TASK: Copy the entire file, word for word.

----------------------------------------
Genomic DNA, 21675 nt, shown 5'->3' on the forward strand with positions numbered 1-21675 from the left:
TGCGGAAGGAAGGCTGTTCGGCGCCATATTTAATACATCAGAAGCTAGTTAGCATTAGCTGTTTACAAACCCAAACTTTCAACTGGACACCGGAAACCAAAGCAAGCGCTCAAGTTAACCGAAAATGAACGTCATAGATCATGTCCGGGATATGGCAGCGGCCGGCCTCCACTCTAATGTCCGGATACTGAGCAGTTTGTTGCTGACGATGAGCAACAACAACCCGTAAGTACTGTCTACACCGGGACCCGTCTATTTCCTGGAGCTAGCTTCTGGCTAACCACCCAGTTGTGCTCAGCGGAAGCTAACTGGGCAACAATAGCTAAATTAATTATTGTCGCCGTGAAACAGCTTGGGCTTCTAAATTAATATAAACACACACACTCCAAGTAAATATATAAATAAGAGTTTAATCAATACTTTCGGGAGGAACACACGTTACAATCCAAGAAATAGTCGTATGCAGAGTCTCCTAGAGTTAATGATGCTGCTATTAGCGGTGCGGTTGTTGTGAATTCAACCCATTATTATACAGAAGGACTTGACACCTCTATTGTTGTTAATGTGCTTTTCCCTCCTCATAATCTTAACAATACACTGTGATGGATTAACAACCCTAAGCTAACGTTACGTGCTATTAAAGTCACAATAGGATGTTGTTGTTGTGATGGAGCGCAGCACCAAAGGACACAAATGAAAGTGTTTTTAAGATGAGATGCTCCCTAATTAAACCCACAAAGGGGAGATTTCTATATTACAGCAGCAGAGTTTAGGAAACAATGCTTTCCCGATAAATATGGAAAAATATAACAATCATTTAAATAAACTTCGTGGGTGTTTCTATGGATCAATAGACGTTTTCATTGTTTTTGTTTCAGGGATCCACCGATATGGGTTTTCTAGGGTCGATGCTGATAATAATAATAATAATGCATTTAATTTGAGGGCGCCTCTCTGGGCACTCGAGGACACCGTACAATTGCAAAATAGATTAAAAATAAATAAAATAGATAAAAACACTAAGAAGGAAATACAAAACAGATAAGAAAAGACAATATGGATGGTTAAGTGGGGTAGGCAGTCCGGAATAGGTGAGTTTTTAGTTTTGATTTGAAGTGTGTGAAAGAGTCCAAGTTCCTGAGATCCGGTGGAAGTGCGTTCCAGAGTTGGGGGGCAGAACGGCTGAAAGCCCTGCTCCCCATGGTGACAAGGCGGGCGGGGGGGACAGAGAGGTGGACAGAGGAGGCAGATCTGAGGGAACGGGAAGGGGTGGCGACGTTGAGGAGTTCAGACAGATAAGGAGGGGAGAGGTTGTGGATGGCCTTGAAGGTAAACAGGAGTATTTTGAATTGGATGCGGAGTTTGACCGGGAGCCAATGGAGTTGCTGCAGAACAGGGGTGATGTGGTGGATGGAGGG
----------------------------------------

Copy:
Genomic DNA, 21675 nt, shown 5'->3' on the forward strand with positions numbered 1-21675 from the left:
TGCGGAAGGAAGGCTGTTCGGCGCCATATTTAATACATCAGAAGCTAGTTAGCATTAGCTGTTTACAAACCCAAACTTTCAACTGGACACCGGAAACCAAAGCAAGCGCTCAAGTTAACCGAAAATGAACGTCATAGATCATGTCCGGGATATGGCAGCGGCCGGCCTCCACTCTAATGTCCGGATACTGAGCAGTTTGTTGCTGACGATGAGCAACAACAACCCGTAAGTACTGTCTACACCGGGACCCGTCTATTTCCTGGAGCTAGCTTCTGGCTAACCACCCAGTTGTGCTCAGCGGAAGCTAACTGGGCAACAATAGCTAAATTAATTATTGTCGCCGTGAAACAGCTTGGGCTTCTAAATTAATATAAACACACACACTCCAAGTAAATATATAAATAAGAGTTTAATCAATACTTTCGGGAGGAACACACGTTACAATCCAAGAAATAGTCGTATGCAGAGTCTCCTAGAGTTAATGATGCTGCTATTAGCGGTGCGGTTGTTGTGAATTCAACCCATTATTATACAGAAGGACTTGACACCTCTATTGTTGTTAATGTGCTTTTCCCTCCTCATAATCTTAACAATACACTGTGATGGATTAACAACCCTAAGCTAACGTTACGTGCTATTAAAGTCACAATAGGATGTTGTTGTTGTGATGGAGCGCAGCACCAAAGGACACAAATGAAAGTGTTTTTAAGATGAGATGCTCCCTAATTAAACCCACAAAGGGGAGATTTCTATATTACAGCAGCAGAGTTTAGGAAACAATGCTTTCCCGATAAATATGGAAAAATATAACAATCATTTAAATAAACTTCGTGGGTGTTTCTATGGATCAATAGACGTTTTCATTGTTTTTGTTTCAGGGATCCACCGATATGGGTTTTCTAGGGTCGATGCTGATAATAATAATAATAATGCATTTAATTTGAGGGCGCCTCTCTGGGCACTCGAGGACACCGTACAATTGCAAAATAGATTAAAAATAAATAAAATAGATAAAAACACTAAGAAGGAAATACAAAACAGATAAGAAAAGACAATATGGATGGTTAAGTGGGGTAGGCAGTCCGGAATAGGTGAGTTTTTAGTTTTGATTTGAAGTGTGTGAAAGAGTCCAAGTTCCTGAGATCCGGTGGAAGTGCGTTCCAGAGTTGGGGGGCAGAACGGCTGAAAGCCCTGCTCCCCATGGTGACAAGGCGGGCGGGGGGGACAGAGAGGTGGACAGAGGAGGCAGATCTGAGGGAACGGGAAGGGGTGGCGACGTTGAGGAGTTCAGACAGATAAGGAGGGGAGAGGTTGTGGATGGCCTTGAAGGTAAACAGGAGTATTTTGAATTGGATGCGGAGTTTGACCGGGAGCCAATGGAGTTGCTGCAGAACAGGGGTGATGTGGTGGATGGAGGG